Suddenly, a customer turns up and Bandukwala tells his assistant to attend to him. The assistant displays the different guns and pistols to the customer. The assistant then shows how to load the bullets and how to release and switch on the safety catch.

Bandukwala has to periodically update the customer list on who all have purchased a gun, and when, and send it to the police commissioner's office. He also has to ensure that the gun licences shown to him are not forged.

"The ancestors of many of the workers have been working with us for the last 150 years. Nothing has changed in this shop except the fact that business is not doing well. If you had come during the maharajas' time, we would have probably not have entertained you this leisurely," says Bandukwala.

Nevertheless, in spite of Bandukwala's complaints about business not being good, he has some high-profile customers, including cineaste and now Union Health Minister Shatrughan Sinha; and Uddhav and Raj Thackeray, son and nephew, respectively, of Shiv Sena chief Bal Thackeray. Earlier, Bandukwala supplied guns to thespian Dilip Kumar and the late Guru Dutt. These celebrities had visited his shop to see the different arms before making their selection.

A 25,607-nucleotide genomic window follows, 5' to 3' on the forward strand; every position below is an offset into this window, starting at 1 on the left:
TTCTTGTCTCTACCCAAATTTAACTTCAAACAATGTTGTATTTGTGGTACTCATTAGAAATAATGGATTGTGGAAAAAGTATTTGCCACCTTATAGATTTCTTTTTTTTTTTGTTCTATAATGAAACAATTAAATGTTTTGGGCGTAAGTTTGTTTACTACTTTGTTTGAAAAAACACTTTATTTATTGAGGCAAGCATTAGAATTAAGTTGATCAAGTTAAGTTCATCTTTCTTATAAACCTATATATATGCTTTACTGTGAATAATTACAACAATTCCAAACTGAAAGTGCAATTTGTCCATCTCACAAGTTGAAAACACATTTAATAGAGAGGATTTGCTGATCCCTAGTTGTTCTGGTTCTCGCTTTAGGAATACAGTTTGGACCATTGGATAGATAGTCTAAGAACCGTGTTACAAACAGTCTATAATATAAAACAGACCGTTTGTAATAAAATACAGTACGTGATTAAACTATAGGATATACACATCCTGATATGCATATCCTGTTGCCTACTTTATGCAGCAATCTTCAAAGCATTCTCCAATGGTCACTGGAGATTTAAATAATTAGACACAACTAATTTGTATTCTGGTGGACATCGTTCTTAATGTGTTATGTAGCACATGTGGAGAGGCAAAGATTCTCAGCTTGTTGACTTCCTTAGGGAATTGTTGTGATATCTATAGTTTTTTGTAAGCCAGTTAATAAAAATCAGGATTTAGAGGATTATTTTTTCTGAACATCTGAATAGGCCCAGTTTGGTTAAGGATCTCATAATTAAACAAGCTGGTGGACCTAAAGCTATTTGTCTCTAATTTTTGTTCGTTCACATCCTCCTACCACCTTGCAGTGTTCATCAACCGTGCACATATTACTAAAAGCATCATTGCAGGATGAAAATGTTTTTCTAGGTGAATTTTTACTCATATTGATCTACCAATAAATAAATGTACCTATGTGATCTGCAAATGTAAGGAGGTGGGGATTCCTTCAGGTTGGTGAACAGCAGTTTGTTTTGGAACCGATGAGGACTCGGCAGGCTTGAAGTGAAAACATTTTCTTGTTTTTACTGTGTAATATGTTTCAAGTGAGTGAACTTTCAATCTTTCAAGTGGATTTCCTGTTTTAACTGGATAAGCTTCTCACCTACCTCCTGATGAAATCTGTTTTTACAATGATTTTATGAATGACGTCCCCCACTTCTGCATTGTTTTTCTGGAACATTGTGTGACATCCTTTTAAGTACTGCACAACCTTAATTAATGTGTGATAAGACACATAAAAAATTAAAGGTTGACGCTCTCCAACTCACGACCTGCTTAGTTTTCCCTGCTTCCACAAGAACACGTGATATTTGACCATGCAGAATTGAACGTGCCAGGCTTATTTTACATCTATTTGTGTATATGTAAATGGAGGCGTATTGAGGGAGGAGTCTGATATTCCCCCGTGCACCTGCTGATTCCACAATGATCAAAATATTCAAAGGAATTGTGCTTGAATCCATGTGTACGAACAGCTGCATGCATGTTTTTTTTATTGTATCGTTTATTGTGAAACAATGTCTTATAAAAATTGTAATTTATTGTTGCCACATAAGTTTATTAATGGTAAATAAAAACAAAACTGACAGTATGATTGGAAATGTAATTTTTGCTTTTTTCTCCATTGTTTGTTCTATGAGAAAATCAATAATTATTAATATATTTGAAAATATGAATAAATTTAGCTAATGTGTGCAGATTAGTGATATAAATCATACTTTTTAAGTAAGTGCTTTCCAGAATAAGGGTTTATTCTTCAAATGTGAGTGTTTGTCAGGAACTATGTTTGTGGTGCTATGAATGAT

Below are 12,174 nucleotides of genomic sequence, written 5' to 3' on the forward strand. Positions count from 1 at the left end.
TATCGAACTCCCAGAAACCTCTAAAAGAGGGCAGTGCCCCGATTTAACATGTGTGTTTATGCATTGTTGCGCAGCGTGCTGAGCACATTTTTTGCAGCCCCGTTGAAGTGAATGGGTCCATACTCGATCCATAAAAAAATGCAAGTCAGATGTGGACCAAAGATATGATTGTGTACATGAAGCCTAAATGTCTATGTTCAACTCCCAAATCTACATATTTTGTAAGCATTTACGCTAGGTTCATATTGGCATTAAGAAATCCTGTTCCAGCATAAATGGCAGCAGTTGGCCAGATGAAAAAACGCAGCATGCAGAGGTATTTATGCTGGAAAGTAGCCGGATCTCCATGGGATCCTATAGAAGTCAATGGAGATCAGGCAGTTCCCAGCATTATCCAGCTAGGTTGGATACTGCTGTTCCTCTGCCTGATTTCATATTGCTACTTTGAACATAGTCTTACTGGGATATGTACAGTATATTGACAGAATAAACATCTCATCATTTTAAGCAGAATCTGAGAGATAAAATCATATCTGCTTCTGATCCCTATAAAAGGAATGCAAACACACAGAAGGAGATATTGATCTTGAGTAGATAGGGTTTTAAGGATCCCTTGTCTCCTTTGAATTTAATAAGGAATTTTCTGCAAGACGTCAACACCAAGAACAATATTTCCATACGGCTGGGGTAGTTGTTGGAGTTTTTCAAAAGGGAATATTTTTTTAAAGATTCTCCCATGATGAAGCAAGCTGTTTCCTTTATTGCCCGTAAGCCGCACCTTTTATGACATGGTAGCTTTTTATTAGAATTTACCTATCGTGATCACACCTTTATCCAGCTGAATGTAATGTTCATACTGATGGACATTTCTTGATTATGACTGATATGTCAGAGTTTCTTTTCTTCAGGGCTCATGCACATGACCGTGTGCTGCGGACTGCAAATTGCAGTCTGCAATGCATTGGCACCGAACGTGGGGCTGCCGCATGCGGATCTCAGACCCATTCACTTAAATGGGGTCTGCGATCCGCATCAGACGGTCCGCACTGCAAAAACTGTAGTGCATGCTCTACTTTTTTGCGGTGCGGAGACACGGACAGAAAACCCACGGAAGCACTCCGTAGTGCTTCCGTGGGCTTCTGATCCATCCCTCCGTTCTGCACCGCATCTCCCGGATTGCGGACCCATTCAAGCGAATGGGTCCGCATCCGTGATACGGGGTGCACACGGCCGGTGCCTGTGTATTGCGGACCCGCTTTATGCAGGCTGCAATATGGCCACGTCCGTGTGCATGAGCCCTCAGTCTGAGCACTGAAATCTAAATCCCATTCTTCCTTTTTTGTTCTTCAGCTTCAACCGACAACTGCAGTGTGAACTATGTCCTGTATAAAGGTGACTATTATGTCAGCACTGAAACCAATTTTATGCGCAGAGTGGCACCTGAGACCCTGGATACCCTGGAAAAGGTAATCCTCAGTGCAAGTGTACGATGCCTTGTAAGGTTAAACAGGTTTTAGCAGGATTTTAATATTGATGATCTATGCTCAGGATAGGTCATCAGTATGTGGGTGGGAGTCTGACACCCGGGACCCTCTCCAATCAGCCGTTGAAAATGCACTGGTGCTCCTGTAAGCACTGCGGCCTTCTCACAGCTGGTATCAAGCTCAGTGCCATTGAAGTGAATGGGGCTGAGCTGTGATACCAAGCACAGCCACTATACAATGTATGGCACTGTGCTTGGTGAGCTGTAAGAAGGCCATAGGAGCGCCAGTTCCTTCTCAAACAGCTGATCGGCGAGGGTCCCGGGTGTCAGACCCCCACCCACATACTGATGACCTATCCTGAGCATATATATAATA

So how does he market his shop and products?

Smiles Bandukwala, "There is no need to market as my experience shows that those people who come to buy licensed guns move about with my existing customers. And all these people are from the elite class and need guns for their own security. So there is a chain and new customers are constantly added. But much depends on the police commissioner as he has the power to issue licences."

Asked whether he ever felt scared about his business or whether he received threats from underworld to sell guns to them, he shoots back, "Never! Why should I be scared of them? I am doing this traditional business for more than three decades and nothing has happened to me so far."

Photographs: Jewella Miranda

Image: Rahil Shaikh